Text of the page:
"Only social practice can be the criterion of truth ... Marxist philosophy holds that the most important problem does not lie in understanding laws of the objective world and thus being able to explain it, but in applying the knowledge of these laws actively to change the world." — Mao Zedong

Correct ideas come only from social practice. In two short years since the Agreement to End Hostilities was enacted by a relatively small population of prisoners, it has manifested itself into a social force which has accomplished the liberation from SHU of some of the most severely tortured prisoners in the history of modern imprisonment.

...

The Agreement to End Hostilities offers our communities the opportunity to confront and overcome our own internal contradictions while forging new areas of social cooperation from which closer and more harmonious relationships may emerge.

"This new humanity cannot do otherwise than define a new humanism both for itself and for others. It is prefigured in the objectives and methods of the conflict. A struggle which mobilizes all classes of the people and which expresses their aims and their impatience, which is not afraid to count almost exclusively on the people's support, will of necessity triumph." — Frantz Fanon

When social cooperation is strengthened, state power and oppression is always weakened. Our capacity to manufacture and mobilize underclass political power — not to validate the bourgeois political process but to expose its contradictions, truly democratize its mechanisms and reclaim our human right to influence society — will determine if we are collectively capable of conquering our rights. Abolition of the slavery provision of the 13th Amendment means the abolition of prisoner disenfranchisement, instantly transforming the prisoner class into a constituency.

The main thesis of this article by the NCTT comrades is that the Agreement to End Hostilities can be a basis for ending the legal enslavement of prisoners. We have some differences in strategic focus, as we see focusing on the enforcement of the First and Eighth Amendments as more important to building a struggle for a just society than repealing portions of the Thirteenth.(2) Speaking to this point, the article even points out that, "it is not the inhumanity of systematic torture in indefinite SHU confinement which is deemed criminal; it is our protesting against the inhumane practice which is criminalized."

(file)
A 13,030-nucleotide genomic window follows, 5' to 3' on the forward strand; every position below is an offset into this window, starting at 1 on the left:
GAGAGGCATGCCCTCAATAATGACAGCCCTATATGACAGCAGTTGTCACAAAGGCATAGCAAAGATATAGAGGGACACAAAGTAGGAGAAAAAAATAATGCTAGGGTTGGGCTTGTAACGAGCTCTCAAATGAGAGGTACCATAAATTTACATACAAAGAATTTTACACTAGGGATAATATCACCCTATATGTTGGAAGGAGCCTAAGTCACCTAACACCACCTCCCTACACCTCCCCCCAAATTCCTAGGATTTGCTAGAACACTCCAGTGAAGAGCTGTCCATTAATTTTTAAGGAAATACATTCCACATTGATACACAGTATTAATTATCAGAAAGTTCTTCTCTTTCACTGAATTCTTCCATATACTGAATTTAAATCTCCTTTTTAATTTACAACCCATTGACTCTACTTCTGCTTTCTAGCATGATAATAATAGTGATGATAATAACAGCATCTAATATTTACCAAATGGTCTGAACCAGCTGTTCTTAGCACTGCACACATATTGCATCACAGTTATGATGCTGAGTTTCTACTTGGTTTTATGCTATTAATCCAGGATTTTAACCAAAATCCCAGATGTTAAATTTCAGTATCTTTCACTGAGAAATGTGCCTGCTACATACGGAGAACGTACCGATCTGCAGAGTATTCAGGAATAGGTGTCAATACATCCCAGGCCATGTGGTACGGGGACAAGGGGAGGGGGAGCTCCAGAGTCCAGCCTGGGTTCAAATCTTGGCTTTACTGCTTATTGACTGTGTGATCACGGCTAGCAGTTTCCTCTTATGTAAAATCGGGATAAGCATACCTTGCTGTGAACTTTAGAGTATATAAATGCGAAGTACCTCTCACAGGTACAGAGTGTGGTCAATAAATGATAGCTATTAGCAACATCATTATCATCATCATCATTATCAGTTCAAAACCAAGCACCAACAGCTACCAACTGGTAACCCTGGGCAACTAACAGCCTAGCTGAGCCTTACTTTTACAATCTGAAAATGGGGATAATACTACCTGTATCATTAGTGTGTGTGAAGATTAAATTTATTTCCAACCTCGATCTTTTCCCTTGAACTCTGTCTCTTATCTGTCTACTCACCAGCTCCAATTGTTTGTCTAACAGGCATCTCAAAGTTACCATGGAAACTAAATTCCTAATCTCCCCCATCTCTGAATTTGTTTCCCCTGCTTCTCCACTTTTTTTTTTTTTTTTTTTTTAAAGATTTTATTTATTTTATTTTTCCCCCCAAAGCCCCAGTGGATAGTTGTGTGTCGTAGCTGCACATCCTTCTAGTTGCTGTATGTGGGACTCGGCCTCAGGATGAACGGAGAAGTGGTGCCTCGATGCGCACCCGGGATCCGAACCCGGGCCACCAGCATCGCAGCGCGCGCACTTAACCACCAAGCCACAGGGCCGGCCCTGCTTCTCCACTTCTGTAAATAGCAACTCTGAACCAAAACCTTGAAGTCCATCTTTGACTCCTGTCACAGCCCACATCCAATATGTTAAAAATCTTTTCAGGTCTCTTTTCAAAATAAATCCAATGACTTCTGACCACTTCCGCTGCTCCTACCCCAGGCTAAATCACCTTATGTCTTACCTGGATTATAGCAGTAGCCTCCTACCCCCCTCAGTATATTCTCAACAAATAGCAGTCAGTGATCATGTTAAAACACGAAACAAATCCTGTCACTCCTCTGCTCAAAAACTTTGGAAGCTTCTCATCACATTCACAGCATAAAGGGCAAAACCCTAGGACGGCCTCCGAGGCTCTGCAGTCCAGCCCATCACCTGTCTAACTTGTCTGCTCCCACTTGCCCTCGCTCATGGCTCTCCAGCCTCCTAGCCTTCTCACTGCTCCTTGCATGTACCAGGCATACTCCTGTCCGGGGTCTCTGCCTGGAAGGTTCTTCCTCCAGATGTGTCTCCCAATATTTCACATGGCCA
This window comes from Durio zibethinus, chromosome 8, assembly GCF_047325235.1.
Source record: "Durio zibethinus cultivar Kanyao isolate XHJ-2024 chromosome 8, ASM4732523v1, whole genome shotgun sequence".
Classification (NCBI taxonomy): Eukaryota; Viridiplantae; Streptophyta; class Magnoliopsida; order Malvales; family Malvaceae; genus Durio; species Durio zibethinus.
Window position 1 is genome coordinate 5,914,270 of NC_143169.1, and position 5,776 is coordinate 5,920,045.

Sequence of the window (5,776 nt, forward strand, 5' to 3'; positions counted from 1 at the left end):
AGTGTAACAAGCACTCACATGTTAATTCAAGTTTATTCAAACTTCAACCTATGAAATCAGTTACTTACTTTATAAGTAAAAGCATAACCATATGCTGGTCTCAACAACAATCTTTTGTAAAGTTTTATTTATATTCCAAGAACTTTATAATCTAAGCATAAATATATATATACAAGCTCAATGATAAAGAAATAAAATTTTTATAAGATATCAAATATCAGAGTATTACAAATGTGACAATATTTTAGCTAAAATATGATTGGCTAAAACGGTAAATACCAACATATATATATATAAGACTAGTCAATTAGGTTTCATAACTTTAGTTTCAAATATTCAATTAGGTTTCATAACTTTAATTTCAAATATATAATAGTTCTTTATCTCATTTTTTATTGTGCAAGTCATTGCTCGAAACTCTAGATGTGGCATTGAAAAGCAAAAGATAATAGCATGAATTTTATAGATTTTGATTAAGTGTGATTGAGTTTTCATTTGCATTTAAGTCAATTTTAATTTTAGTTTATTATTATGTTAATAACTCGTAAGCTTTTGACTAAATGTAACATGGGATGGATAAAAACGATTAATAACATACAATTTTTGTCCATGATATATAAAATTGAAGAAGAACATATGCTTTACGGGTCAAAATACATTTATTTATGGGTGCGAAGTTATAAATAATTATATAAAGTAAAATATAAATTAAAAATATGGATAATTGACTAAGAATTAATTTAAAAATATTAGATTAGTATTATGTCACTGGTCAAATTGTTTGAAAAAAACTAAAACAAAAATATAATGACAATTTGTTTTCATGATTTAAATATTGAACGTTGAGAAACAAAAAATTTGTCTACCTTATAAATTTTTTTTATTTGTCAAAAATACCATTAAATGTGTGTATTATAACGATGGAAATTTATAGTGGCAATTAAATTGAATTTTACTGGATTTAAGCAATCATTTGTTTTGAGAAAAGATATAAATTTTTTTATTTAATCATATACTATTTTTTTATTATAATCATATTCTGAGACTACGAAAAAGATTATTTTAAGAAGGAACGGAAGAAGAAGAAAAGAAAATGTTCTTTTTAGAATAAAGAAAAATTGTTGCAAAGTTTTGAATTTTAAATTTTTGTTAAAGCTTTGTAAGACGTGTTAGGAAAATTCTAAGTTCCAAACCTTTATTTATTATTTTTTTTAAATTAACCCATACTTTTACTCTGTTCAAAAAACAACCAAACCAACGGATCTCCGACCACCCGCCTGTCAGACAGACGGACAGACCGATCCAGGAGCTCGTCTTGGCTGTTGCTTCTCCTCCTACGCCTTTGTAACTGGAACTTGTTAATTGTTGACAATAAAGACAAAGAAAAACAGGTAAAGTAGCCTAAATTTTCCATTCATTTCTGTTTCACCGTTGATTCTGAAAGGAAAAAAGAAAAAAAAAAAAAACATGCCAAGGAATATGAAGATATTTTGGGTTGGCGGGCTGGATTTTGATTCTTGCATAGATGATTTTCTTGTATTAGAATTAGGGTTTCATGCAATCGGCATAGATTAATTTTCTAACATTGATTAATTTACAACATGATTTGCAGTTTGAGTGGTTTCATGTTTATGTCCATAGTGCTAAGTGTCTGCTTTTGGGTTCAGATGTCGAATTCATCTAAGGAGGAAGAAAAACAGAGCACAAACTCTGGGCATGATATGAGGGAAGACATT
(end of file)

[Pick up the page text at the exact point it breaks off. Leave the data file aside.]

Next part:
We agree with the overall analysis of the NCTT, which addresses the many ways that the lumpen, migrants, and oppressed nations in general do not have full citizenship rights in the United $tates. As a result they do not have full vested interest in the maintenance of this government and economic system. And from there we conclude the importance of the Agreement to End Hostilities in prisons, and extending that to the lumpen on the streets, as building a motive force for social change.

That is what the Agreement to End Hostilities and the United Front for Peace in Prisons are and always have been about: transforming society. Less fighting amongst prisoners is not our end goal; it is a step towards reaching our goals. These goals that have been kept from the oppressed and concealed through manipulations by the oppressor nation in this country. And that is why independence is one of the five principles of the United Front for Peace in Prisons. The criminal injustice system exists to prevent us from working together to end the hegemony of the oppressor.


Notes:
1. NCTT-Cor-SHU, "Prisoners’ Agreement to End Hostilities as the basis for the abolition of ‘legal’ slavery," 25 December 2014.
2. 1st Amendment to the U.S. Constitution - Congress shall make no law respecting an establishment of religion, or prohibiting the free exercise thereof; or abridging the freedom of speech, or of the press, or the right of the people peaceably to assemble, and to petition the Government for a redress of grievances.
8th Amendment - Excessive bail shall not be required, nor excessive fines imposed, nor cruel and unusual punishments inflicted.
13th Amendment - [1.] Neither slavery nor involuntary servitude, except as a punishment for crime whereof the party shall have been duly convicted, shall exist within the United States, or any place subject to their jurisdiction.
[2.] Congress shall have power to enforce this article by appropriate legislation.

chain